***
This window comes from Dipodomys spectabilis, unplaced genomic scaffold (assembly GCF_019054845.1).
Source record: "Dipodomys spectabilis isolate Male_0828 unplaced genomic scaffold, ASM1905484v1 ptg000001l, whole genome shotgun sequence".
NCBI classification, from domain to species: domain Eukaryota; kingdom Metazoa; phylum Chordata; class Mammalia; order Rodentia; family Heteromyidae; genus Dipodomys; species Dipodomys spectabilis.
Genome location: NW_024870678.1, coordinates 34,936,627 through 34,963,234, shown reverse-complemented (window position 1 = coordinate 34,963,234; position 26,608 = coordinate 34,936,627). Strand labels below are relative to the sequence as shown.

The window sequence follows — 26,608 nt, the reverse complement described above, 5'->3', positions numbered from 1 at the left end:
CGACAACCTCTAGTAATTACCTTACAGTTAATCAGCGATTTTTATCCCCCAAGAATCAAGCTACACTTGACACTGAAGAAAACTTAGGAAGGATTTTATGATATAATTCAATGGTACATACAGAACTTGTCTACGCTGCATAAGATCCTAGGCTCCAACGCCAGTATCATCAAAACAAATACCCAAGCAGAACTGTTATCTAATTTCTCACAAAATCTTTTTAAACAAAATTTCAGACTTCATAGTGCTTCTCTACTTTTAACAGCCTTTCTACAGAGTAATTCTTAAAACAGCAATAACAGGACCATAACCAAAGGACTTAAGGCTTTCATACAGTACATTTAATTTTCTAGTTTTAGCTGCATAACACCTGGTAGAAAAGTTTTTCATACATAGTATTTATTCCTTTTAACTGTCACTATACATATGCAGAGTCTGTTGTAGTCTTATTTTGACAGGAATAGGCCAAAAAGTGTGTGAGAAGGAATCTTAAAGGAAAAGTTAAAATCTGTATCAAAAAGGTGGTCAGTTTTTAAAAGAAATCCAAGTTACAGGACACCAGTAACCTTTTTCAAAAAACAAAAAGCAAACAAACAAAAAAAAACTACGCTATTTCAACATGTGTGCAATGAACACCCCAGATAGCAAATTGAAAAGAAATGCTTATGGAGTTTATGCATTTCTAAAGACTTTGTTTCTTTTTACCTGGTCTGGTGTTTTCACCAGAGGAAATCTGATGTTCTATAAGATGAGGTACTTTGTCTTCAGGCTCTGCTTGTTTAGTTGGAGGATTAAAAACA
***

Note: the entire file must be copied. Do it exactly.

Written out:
This window comes from Dipodomys spectabilis, unplaced genomic scaffold (assembly GCF_019054845.1).
Source record: "Dipodomys spectabilis isolate Male_0828 unplaced genomic scaffold, ASM1905484v1 ptg000001l, whole genome shotgun sequence".
NCBI classification, from domain to species: domain Eukaryota; kingdom Metazoa; phylum Chordata; class Mammalia; order Rodentia; family Heteromyidae; genus Dipodomys; species Dipodomys spectabilis.
Genome location: NW_024870678.1, coordinates 34,936,627 through 34,963,234, shown reverse-complemented (window position 1 = coordinate 34,963,234; position 26,608 = coordinate 34,936,627). Strand labels below are relative to the sequence as shown.

The window sequence follows — 26,608 nt, the reverse complement described above, 5'->3', positions numbered from 1 at the left end:
CGACAACCTCTAGTAATTACCTTACAGTTAATCAGCGATTTTTATCCCCCAAGAATCAAGCTACACTTGACACTGAAGAAAACTTAGGAAGGATTTTATGATATAATTCAATGGTACATACAGAACTTGTCTACGCTGCATAAGATCCTAGGCTCCAACGCCAGTATCATCAAAACAAATACCCAAGCAGAACTGTTATCTAATTTCTCACAAAATCTTTTTAAACAAAATTTCAGACTTCATAGTGCTTCTCTACTTTTAACAGCCTTTCTACAGAGTAATTCTTAAAACAGCAATAACAGGACCATAACCAAAGGACTTAAGGCTTTCATACAGTACATTTAATTTTCTAGTTTTAGCTGCATAACACCTGGTAGAAAAGTTTTTCATACATAGTATTTATTCCTTTTAACTGTCACTATACATATGCAGAGTCTGTTGTAGTCTTATTTTGACAGGAATAGGCCAAAAAGTGTGTGAGAAGGAATCTTAAAGGAAAAGTTAAAATCTGTATCAAAAAGGTGGTCAGTTTTTAAAAGAAATCCAAGTTACAGGACACCAGTAACCTTTTTCAAAAAACAAAAAGCAAACAAACAAAAAAAAACTACGCTATTTCAACATGTGTGCAATGAACACCCCAGATAGCAAATTGAAAAGAAATGCTTATGGAGTTTATGCATTTCTAAAGACTTTGTTTCTTTTTACCTGGTCTGGTGTTTTCACCAGAGGAAATCTGATGTTCTATAAGATGAGGTACTTTGTCTTCAGGCTCTGCTTGTTTAGTTGGAGGATTAAAAACA